The 2017 Unconference had a general theme from which we began the brainstorming session: “Developing Professional Identity On and Offline.”
As scholars, we are faced with numerous institutional and professional dilemmas: How can we best utilize our unique skill sets in terms of finding opportunities to intersect our knowledge and application of digital tools with our “traditional” humanistic training? How do we deal professionally and emotionally with a job market at once oversaturated and underdeveloped? There are numerous unformed and undefined opportunities, in which we can use our expertise to take action and develop new genres, spaces, and modes for creating and communicating scholarship. As we reflect on these disciplinary crossroads and concerns over potential job placement and future professional development, a series of questions arise regarding what this new environment might look like. What do we need to develop new “markets” for scholarship in the coming years? How do we identify, professionally? How do we define our place at the intersection of old and new academic disciplines and traditions? Perhaps most importantly, how might we be able to take it upon ourselves to create a future job market with and for our unique skill sets?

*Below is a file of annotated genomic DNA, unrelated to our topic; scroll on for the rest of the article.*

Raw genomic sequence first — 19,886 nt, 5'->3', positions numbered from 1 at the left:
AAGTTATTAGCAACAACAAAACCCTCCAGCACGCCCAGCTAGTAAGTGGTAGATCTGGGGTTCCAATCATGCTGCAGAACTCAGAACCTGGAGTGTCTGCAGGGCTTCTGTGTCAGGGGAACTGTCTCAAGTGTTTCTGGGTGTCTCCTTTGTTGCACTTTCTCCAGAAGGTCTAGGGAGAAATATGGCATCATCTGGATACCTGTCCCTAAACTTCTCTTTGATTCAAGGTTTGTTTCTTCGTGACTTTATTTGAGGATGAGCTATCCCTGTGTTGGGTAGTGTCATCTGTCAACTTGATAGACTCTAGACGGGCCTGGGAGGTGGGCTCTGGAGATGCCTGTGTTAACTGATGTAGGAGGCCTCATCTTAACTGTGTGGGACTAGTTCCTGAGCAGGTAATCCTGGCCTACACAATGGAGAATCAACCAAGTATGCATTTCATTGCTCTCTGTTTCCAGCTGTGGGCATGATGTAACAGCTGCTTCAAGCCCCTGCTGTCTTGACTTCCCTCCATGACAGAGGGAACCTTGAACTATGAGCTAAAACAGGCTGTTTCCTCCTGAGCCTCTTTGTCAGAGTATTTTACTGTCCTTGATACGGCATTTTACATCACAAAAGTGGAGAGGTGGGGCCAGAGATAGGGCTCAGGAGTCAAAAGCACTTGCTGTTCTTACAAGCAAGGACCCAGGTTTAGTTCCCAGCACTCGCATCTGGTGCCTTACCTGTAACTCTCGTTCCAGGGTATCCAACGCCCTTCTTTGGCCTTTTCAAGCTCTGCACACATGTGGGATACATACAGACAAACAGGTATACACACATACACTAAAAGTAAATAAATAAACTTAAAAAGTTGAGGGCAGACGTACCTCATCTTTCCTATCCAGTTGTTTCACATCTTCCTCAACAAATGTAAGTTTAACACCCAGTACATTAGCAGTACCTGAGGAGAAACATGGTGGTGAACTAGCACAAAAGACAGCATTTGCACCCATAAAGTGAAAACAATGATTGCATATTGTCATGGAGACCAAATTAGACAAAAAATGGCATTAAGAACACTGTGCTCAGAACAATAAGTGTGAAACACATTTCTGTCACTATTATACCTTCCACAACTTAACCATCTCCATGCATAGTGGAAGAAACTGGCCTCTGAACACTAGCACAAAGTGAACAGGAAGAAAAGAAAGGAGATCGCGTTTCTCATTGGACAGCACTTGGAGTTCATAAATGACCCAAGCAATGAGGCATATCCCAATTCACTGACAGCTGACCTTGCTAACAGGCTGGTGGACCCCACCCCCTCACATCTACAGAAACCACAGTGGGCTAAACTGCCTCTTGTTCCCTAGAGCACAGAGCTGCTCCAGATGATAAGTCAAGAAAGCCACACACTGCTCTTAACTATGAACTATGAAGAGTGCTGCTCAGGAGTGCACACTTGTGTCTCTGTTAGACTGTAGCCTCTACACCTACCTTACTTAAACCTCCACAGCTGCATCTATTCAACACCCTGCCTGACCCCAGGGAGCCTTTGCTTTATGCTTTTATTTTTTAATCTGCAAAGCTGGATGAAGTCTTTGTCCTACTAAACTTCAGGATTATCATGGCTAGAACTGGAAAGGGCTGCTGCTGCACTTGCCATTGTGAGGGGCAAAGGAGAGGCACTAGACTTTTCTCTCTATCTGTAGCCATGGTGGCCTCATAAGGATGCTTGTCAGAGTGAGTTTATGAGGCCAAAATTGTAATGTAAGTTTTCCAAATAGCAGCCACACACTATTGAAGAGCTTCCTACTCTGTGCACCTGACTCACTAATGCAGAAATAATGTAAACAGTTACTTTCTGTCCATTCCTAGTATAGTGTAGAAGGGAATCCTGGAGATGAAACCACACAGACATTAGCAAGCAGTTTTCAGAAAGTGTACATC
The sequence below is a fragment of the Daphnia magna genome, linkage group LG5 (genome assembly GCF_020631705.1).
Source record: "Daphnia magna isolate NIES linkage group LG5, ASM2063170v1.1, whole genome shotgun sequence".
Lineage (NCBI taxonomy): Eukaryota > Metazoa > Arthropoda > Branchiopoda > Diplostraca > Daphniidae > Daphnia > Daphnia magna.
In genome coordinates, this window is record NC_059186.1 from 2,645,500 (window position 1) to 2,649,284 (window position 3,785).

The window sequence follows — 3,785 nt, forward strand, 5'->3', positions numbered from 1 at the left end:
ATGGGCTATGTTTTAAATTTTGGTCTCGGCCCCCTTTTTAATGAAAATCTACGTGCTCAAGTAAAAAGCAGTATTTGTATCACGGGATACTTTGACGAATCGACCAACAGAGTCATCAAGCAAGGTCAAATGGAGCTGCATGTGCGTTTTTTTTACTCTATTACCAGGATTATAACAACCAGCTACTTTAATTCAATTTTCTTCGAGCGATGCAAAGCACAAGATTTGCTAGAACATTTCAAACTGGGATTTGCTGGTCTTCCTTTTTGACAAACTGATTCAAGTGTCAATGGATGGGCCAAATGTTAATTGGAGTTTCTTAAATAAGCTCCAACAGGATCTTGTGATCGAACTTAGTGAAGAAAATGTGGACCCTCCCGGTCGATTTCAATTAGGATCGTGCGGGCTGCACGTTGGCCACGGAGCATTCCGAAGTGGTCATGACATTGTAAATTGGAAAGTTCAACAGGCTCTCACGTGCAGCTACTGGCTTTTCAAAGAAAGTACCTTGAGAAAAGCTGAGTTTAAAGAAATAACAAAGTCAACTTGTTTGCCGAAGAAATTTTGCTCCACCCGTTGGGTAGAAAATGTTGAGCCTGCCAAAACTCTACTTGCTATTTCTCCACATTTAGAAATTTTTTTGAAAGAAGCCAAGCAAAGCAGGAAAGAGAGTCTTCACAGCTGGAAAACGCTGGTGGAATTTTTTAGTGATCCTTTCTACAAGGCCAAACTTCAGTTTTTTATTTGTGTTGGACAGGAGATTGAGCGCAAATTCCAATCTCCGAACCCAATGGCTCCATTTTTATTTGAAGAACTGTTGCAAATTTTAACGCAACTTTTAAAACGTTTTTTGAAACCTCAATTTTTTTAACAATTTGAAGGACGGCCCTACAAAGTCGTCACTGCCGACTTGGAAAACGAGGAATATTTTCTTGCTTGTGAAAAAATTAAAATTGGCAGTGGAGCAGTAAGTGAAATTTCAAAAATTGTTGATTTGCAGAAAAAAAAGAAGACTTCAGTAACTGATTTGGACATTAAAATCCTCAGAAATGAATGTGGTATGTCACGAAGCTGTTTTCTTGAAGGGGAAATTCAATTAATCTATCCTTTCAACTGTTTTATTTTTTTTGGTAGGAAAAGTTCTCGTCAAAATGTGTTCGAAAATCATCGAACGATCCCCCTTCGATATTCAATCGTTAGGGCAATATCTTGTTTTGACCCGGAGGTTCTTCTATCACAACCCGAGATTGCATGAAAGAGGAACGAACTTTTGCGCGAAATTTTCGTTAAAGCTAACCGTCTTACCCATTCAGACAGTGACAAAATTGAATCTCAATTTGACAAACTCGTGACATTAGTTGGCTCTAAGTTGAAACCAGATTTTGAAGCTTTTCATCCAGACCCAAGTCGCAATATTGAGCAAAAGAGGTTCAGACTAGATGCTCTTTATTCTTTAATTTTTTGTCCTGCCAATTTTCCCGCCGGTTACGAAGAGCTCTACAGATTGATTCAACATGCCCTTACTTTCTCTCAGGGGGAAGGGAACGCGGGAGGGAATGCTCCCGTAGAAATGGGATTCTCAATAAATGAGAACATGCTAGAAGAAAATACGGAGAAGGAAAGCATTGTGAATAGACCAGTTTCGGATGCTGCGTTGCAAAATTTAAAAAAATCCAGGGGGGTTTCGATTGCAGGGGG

This unconference was an opportunity to reflect upon and talk about the anxieties and prospects that scholars are currently faced with in their professional development. The best way to approach this event is to address the most pressing concerns facing our generation of scholars.